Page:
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Purim’s less than a week away, so we’re busy making rainbow hamantaschen and rereading The Purim Superhero, by Elisabeth Kushner. This Jewish children’s book weaves a sweet story of a boy, his two dads, and a major Purim costume dilemma.
And if you want some yummy, colorful and kosher goodies, look no further than this Tradition in a box Purim food basket. Use code AFPUR14 for 10% off orders over $50. Expires 3/16.
We hope this helps make your Purim a little more prideful and delicious!
A few weeks ago a recipe started making rounds on the Internet. Not just any recipe, but a recipe for hamantaschen with rainbows. I’m no baker, but I knew I needed to give these a shot. Truthfully, I’ve never really been that excited about hamantaschen. I stay silent when debates about the best of Jewish food turn to the cookie. Yet, I appreciate the symbolism and the history behind the pastry. These triangle shaped cookies represent the villain of the Purim story, Haman. I’m a little fuzzy on the details, but the way I remember the story it has something to do with Haman being pretty uncool towards the Jews, and Esther and Mordechai saving the day. Because of all of that, we eat pastries that resemble the tricornered hat Haman wore.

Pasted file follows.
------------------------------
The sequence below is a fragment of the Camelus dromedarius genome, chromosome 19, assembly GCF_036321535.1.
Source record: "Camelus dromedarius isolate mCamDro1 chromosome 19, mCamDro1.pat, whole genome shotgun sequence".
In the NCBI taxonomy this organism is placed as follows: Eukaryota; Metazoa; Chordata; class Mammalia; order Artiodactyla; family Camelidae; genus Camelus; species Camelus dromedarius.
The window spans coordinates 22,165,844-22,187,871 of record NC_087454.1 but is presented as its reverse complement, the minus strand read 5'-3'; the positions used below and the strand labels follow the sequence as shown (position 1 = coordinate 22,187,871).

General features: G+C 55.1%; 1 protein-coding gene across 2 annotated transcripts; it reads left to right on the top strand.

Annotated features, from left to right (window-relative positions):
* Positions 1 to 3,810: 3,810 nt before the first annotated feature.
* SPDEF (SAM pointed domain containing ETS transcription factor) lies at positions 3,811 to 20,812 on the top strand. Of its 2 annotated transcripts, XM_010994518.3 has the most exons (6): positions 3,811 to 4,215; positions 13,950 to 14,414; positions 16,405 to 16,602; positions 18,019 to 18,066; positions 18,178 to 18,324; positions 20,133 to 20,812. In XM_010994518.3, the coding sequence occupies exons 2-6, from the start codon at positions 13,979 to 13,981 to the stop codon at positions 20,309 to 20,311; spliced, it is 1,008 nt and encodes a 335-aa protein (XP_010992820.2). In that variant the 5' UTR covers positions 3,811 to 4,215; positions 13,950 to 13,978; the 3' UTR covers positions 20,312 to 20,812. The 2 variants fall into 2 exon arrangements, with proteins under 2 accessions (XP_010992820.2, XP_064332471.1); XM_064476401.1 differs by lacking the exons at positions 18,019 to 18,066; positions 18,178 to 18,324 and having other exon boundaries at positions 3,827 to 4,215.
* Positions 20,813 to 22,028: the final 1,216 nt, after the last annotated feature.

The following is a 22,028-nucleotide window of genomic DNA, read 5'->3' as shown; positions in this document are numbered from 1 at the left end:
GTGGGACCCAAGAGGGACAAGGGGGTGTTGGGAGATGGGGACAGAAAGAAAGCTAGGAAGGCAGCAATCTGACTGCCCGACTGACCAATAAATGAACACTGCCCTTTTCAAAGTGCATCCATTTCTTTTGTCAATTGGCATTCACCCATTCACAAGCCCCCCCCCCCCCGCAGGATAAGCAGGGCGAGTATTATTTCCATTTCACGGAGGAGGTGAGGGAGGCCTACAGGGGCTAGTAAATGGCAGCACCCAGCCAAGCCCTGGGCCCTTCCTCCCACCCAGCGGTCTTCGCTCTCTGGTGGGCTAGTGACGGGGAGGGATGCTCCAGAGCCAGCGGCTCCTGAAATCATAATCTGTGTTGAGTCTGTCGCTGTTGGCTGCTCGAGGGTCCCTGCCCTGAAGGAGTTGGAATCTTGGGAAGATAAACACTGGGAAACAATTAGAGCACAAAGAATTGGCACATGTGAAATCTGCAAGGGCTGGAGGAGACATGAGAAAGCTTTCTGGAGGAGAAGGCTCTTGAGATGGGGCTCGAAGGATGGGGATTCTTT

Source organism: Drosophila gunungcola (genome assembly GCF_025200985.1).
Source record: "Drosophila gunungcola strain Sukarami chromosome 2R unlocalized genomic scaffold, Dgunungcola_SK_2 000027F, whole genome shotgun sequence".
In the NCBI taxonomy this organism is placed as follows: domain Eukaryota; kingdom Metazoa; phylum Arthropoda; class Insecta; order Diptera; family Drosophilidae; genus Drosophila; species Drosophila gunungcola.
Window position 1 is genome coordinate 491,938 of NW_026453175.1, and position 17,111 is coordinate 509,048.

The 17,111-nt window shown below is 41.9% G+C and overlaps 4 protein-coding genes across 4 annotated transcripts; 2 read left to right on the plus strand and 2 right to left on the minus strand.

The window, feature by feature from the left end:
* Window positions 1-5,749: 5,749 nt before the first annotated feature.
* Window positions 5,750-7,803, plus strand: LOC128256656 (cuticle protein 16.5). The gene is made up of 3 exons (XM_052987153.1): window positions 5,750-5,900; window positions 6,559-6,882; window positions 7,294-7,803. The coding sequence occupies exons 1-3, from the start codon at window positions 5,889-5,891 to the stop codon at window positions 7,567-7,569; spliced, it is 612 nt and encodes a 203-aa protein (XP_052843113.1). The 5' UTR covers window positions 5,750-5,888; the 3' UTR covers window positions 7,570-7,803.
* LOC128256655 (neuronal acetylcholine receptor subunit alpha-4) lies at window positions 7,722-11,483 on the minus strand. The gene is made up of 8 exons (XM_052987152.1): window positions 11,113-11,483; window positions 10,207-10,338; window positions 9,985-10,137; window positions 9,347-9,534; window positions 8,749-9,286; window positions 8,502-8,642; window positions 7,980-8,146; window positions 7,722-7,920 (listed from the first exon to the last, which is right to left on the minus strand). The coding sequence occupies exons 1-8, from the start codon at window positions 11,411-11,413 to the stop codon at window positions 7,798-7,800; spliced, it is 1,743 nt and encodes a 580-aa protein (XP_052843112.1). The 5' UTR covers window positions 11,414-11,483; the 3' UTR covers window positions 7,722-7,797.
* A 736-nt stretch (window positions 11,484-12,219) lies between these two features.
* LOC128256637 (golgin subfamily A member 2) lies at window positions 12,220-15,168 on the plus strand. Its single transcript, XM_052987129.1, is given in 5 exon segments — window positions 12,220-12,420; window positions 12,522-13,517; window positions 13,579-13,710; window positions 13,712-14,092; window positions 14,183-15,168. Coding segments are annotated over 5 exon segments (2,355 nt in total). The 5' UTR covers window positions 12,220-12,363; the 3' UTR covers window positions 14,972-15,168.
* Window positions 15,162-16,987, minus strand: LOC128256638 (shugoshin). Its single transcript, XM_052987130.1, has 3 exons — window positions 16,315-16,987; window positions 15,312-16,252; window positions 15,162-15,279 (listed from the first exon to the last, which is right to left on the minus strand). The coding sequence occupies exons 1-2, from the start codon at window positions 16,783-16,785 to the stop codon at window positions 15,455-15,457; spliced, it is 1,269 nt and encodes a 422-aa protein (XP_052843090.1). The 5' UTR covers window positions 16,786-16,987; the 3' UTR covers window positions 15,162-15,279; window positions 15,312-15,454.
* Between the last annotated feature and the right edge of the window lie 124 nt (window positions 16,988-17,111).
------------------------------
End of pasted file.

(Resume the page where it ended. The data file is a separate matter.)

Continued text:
Well, if we’re going to be celebrating a holiday where someone saves the day by standing up and declaring their hidden identity, it seemed like celebrating with rainbows made sense. I’m an amateur in the kitchen, so I figured if I was going to do this, we could take this adventure together.
I knew Kitchen Tested’s recipe was the only one out there suggesting rainbows, but as a pretty basic baker, I thought I’d start someplace easier. I went with with JewishBoston claimed to be “The Easiest Hamentashen Recipe on the Internet.”
- 4 eggs
- 1 cup oil
- 1 1/4 cup sugar
- 2 teaspoons vanilla
- 3 teaspoons baking powder
- 5 1/2 to 6 cups flour
- 1-2 small jars baked good filling (apricot, prune, cherry, poppyseed, etc.)